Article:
How to build layered 3D graphene-based materials

October 17, 2014

Electron microscopy images of the porous graphene-based structure created by diffusion driven layer-by-layer assembly (credit: Kyoto University)

Researchers from the Institute for Integrated Cell-Material Sciences (iCeMS) at Kyoto University have developed a novel but simple technique called “diffusion driven layer-by-layer assembly” to construct graphene into porous three-dimensional structures for applications in devices such as batteries and supercapacitors.

Their study was recently published in the journal Nature Communications.

The problem they addressed is the difficulty of piecing together graphene sheets into useful larger structures. The researchers borrowed a principle from polymer chemistry and developed it into a technique to assemble graphene into porous 3D architectures while preventing stacking between the sheets.

By putting graphene oxide (an oxidized form of graphene) into contact with an oppositely charged polymer, the two components could form a stable composite layer, a process also known as “interfacial complexation.”

“Interestingly, the polymer could continuously diffuse through the interface and induce additional reactions, which allowed the graphene-based composite to develop into thick multi-layered structures. Hence, we named this process ‘diffusion driven layer-by-layer assembly,’” explained Jianli Zou, a co-investigator in the project.

The resulting products display a foam-like porous structure that is tunable from ultra-light to highly dense by simple changes in experimental conditions. The process is also scalable for creating large-area films for use as electrodes and membranes for energy generation or storage.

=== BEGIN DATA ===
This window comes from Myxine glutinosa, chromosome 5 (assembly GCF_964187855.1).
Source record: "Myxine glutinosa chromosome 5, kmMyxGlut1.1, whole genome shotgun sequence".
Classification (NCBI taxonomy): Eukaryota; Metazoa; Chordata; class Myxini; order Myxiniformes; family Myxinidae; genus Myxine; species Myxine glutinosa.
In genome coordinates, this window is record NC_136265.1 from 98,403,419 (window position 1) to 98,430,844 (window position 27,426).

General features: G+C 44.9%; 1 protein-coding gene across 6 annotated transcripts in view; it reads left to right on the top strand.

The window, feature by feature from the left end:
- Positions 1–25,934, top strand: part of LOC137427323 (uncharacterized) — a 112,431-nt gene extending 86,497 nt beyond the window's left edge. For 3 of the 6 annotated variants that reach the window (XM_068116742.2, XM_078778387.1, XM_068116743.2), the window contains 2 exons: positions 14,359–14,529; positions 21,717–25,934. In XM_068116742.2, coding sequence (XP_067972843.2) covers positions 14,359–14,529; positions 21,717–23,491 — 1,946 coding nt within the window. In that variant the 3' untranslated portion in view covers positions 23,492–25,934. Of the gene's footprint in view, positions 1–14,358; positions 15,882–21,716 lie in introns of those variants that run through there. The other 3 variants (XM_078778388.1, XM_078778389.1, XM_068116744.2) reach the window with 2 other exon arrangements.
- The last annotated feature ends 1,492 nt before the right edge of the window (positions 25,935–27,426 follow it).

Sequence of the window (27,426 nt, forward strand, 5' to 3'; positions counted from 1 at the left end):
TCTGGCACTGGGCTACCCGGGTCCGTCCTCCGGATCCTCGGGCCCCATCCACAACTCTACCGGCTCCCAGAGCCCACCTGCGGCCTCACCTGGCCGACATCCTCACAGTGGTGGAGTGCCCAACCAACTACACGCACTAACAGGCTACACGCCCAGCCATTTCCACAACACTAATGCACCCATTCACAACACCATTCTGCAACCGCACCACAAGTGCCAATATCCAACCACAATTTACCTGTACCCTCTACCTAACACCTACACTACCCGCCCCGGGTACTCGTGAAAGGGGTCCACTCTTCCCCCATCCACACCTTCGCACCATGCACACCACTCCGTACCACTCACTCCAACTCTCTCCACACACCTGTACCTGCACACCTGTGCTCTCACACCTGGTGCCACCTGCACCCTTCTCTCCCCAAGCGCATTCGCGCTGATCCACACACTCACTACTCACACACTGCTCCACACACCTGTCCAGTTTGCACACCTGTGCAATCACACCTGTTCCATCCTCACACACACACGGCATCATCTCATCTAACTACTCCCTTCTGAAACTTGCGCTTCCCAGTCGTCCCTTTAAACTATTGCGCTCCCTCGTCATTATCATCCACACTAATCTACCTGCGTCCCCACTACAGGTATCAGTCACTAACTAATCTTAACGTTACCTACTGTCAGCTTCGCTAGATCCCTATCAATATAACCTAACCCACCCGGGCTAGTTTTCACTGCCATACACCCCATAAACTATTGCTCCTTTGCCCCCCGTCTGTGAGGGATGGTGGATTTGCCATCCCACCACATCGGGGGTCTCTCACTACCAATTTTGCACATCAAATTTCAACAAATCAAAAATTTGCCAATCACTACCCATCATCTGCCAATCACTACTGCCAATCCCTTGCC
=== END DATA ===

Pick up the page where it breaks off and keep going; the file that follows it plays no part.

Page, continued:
Franklin Kim, the principal investigator of the study, said the new technique will also be able to serve as a general method for the assembly of a much wider range of nanomaterials.

Abstract of Diffusion driven layer-by-layer assembly of graphene oxide nanosheets into porous three-dimensional macrostructures

Despite recent progress in preparing numerous types of nanosheets, it remains a difficult challenge to assemble the tiny building blocks into functional macroscale architectures suitable for practical applications. Here we introduce a diffusion driven layer-by-layer assembly process and demonstrate its application for the construction of graphene oxide sheets into various three-dimensional structures. This process involves complexation of the negatively charged graphene oxide sheets and positively charged branched polyethylenimine at a given interface. We find that the diffusion of branched polyethylenimine molecules allows the complex to continuously grow into foam-like frameworks with tunable porosities. Furthermore, the assembly process is quite robust and can be utilized in various configurations such as to create free-standing architectures with tailored shapes or patterned films on a substrate. With such useful features, we believe that this technique may serve as a valuable tool for the assembly of nanomaterials.